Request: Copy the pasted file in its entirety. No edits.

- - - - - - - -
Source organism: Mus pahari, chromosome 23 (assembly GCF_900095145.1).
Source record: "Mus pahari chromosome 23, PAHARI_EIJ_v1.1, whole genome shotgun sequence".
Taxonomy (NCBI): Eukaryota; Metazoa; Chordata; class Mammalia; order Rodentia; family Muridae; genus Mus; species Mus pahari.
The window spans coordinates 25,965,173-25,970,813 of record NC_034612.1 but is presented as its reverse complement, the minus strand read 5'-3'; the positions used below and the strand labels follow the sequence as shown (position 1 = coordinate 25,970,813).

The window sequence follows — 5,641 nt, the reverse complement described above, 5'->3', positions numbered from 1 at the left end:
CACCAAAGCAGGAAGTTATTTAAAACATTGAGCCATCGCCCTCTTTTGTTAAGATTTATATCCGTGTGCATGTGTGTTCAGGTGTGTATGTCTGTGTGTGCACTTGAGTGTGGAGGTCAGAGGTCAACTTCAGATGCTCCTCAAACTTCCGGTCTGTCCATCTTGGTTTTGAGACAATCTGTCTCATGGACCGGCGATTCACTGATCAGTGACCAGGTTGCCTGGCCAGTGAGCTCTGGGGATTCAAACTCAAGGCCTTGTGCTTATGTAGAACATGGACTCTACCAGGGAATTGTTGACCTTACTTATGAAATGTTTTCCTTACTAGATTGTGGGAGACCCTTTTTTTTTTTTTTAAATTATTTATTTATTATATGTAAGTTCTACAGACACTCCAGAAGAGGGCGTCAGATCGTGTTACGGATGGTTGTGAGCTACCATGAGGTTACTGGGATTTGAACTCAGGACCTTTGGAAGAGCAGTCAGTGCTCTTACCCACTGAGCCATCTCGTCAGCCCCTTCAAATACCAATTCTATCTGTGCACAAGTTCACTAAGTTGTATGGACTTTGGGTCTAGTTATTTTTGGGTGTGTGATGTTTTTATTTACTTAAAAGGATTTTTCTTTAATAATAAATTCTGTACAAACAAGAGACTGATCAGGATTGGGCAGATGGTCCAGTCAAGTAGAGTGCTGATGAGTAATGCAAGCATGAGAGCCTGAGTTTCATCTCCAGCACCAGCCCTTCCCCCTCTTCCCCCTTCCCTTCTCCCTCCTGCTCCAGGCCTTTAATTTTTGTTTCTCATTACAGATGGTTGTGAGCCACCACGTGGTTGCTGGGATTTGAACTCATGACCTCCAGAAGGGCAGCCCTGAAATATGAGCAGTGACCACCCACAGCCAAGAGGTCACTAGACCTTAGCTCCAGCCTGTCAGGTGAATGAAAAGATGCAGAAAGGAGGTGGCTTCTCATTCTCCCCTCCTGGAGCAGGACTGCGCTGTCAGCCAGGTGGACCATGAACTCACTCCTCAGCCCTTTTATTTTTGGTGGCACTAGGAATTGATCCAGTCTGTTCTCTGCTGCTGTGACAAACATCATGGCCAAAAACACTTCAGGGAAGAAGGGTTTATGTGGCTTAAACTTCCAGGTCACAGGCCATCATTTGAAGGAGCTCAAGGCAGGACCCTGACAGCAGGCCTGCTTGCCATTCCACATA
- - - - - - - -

Source organism: Mus pahari, chromosome 23 (assembly GCF_900095145.1).
Source record: "Mus pahari chromosome 23, PAHARI_EIJ_v1.1, whole genome shotgun sequence".
Taxonomy (NCBI): Eukaryota; Metazoa; Chordata; class Mammalia; order Rodentia; family Muridae; genus Mus; species Mus pahari.
The window spans coordinates 25,965,173-25,970,813 of record NC_034612.1 but is presented as its reverse complement, the minus strand read 5'-3'; the positions used below and the strand labels follow the sequence as shown (position 1 = coordinate 25,970,813).

The window sequence follows — 5,641 nt, the reverse complement described above, 5'->3', positions numbered from 1 at the left end:
CACCAAAGCAGGAAGTTATTTAAAACATTGAGCCATCGCCCTCTTTTGTTAAGATTTATATCCGTGTGCATGTGTGTTCAGGTGTGTATGTCTGTGTGTGCACTTGAGTGTGGAGGTCAGAGGTCAACTTCAGATGCTCCTCAAACTTCCGGTCTGTCCATCTTGGTTTTGAGACAATCTGTCTCATGGACCGGCGATTCACTGATCAGTGACCAGGTTGCCTGGCCAGTGAGCTCTGGGGATTCAAACTCAAGGCCTTGTGCTTATGTAGAACATGGACTCTACCAGGGAATTGTTGACCTTACTTATGAAATGTTTTCCTTACTAGATTGTGGGAGACCCTTTTTTTTTTTTTTAAATTATTTATTTATTATATGTAAGTTCTACAGACACTCCAGAAGAGGGCGTCAGATCGTGTTACGGATGGTTGTGAGCTACCATGAGGTTACTGGGATTTGAACTCAGGACCTTTGGAAGAGCAGTCAGTGCTCTTACCCACTGAGCCATCTCGTCAGCCCCTTCAAATACCAATTCTATCTGTGCACAAGTTCACTAAGTTGTATGGACTTTGGGTCTAGTTATTTTTGGGTGTGTGATGTTTTTATTTACTTAAAAGGATTTTTCTTTAATAATAAATTCTGTACAAACAAGAGACTGATCAGGATTGGGCAGATGGTCCAGTCAAGTAGAGTGCTGATGAGTAATGCAAGCATGAGAGCCTGAGTTTCATCTCCAGCACCAGCCCTTCCCCCTCTTCCCCCTTCCCTTCTCCCTCCTGCTCCAGGCCTTTAATTTTTGTTTCTCATTACAGATGGTTGTGAGCCACCACGTGGTTGCTGGGATTTGAACTCATGACCTCCAGAAGGGCAGCCCTGAAATATGAGCAGTGACCACCCACAGCCAAGAGGTCACTAGACCTTAGCTCCAGCCTGTCAGGTGAATGAAAAGATGCAGAAAGGAGGTGGCTTCTCATTCTCCCCTCCTGGAGCAGGACTGCGCTGTCAGCCAGGTGGACCATGAACTCACTCCTCAGCCCTTTTATTTTTGGTGGCACTAGGAATTGATCCAGTCTGTTCTCTGCTGCTGTGACAAACATCATGGCCAAAAACACTTCAGGGAAGAAGGGTTTATGTGGCTTAAACTTCCAGGTCACAGGCCATCATTTGAAGGAGCTCAAGGCAGGACCCTGACAGCAGGCCTGCTTGCCATTCCACATA